Title and Total Compensation study develops key framework
UW-Madison’s Title and Total Compensation Study, a joint project with UW System, has developed a proposed framework that would sort the university’s jobs into 24 families, as well as sub-families.
The framework categorizes all jobs by level, and it identifies career paths for each job type. It’s expected to lead to the development of market-informed titles and pay scales.
‘The framework will help employees make better choices and provide more options about career advancement at the university,’ says Mary Luther, Title and Total Compensation Study Director.
This has been a highly collaborative effort. Twenty teams developed the job families and sub-families, with the help of input from more than 3,700 employees at forums held throughout the fall.
“The team members and leaders of the 20 job family teams provided incredible passion, devotion, insight, and willingness to collaborate,” Luther says. “It was inspiring to have a front-row seat to witness the beautiful work accomplished.”
UW–Madison’s work was combined with the efforts of UW System to create the job framework now available for review at the Title and Total Compensation Study website.
“Employees were able to provide key information on how specific functions fit into the overall mission of UW–Madison, and that helped us shape the job families in a logical way,” says Associate Vice Chancellor-Human Resources Wayne Guthrie. “It was good to see such widespread interest in this project, which should benefit all employees.”
The proposed Job Framework (diagram) provides an overall organization of jobs for purposes of salary and career progression. Components include:
- Job families group jobs together involving similar types of work and requiring similar training, skills, knowledge and expertise. For instance, Academic Services and Student Experience is one job family, and Teaching and Learning is another.
- The sub-family is a subset of a job family and describes a specialized function, such as Career Services.
- A career path is a career type characterized by unique responsibilities. The proposed Job Framework includes two career paths: Organizational Contributor and Manager (significant people-management and/or functional responsibility).
- The levels and level descriptions describe the impact, complexity, and independence involved in the job and the experience and knowledge needed to perform the work.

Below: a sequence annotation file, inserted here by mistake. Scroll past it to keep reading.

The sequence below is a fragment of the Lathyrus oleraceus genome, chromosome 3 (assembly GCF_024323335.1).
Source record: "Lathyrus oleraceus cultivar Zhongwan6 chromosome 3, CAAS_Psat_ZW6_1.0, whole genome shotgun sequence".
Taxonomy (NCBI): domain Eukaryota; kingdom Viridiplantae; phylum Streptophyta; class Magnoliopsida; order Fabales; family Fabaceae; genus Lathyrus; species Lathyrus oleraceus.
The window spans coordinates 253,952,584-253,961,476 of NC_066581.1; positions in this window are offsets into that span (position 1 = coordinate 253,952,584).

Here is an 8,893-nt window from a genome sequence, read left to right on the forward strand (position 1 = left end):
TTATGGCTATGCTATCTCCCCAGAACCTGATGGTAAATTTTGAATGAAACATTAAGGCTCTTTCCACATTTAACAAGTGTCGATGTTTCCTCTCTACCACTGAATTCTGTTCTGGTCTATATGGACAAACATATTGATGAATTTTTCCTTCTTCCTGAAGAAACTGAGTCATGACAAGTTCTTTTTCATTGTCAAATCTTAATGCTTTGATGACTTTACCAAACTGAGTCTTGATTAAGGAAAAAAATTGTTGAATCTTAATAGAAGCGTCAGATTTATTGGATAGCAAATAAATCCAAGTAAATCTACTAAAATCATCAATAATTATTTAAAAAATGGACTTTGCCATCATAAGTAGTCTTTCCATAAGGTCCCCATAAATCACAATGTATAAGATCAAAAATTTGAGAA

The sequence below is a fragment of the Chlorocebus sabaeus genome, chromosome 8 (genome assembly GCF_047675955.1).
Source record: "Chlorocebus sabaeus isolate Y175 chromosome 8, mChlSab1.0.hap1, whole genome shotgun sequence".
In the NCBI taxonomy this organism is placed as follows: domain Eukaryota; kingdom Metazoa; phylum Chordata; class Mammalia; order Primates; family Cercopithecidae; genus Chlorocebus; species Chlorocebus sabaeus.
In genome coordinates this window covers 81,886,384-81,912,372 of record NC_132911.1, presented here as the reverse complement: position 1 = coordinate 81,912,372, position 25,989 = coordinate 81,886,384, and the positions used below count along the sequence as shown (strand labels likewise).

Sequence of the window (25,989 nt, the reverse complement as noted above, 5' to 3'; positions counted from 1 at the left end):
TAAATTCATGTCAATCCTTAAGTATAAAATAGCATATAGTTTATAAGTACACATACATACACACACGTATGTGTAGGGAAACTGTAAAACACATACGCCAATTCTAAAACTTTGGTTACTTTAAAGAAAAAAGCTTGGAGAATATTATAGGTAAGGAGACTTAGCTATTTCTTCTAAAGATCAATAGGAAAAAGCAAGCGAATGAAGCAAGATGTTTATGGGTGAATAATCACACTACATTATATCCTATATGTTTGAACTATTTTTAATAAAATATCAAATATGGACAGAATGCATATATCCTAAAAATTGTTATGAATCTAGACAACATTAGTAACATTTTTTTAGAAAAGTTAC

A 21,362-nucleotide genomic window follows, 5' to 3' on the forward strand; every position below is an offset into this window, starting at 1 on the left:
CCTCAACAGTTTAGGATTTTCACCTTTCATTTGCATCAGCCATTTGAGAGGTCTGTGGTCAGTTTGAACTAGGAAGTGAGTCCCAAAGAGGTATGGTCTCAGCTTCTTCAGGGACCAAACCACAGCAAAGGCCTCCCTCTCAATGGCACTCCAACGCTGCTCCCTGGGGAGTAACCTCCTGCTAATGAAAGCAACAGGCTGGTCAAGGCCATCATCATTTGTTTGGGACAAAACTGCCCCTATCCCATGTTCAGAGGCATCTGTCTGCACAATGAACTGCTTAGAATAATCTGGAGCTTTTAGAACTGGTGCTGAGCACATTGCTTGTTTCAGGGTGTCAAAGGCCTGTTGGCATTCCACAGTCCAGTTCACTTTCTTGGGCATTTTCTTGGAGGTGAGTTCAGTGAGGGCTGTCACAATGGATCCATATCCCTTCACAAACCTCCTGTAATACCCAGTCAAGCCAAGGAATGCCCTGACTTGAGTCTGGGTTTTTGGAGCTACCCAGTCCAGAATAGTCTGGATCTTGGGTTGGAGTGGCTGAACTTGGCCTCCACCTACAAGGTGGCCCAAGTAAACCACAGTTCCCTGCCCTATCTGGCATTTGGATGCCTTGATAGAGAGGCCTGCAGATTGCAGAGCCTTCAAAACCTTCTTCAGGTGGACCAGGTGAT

Because job families and sub-families cross boundaries between schools, colleges and divisions, the framework provides employees with a way to advance more effectively in their careers.
When new job opportunities become available on campus, employees will understand how the new position relates to their current job family, sub-family, career path and level.
Next up is a formal review by academic staff and university staff governance and continued campus vetting to include a review by human resource professionals and additional stakeholder groups.
The vetting process will conclude in February, when the finalized job framework will be considered for approval to the Title and Total Compensation Executive Sponsors: Chancellor Rebecca Blank, Provost Sarah Mangelsdorf, and Vice Chancellor for Finance and Administration Laurent Heller.
In February and March, Human Resources professionals will work with subject matter experts to develop standard job descriptions. In April, employees will begin work with managers to develop and review job descriptions that will result in the placement of employee jobs into the job framework.
“The results of the Title and Total Compensation Study will help UW–Madison sustain and grow its outstanding workforce,” Guthrie says. “An outstanding workforce allows the university to fulfill its vision as a model public university in the 21st century, serving as a resource to the public and working to enhance the quality of life in the state, the nation, and the world.”
The study is rooted in the university’s strategic framework to “ensure our ability to attract and retain talent by making progress toward competitive compensation relative to our peers and market medians.”
The Title and Total Compensation Study is expected to be completed in March 2019.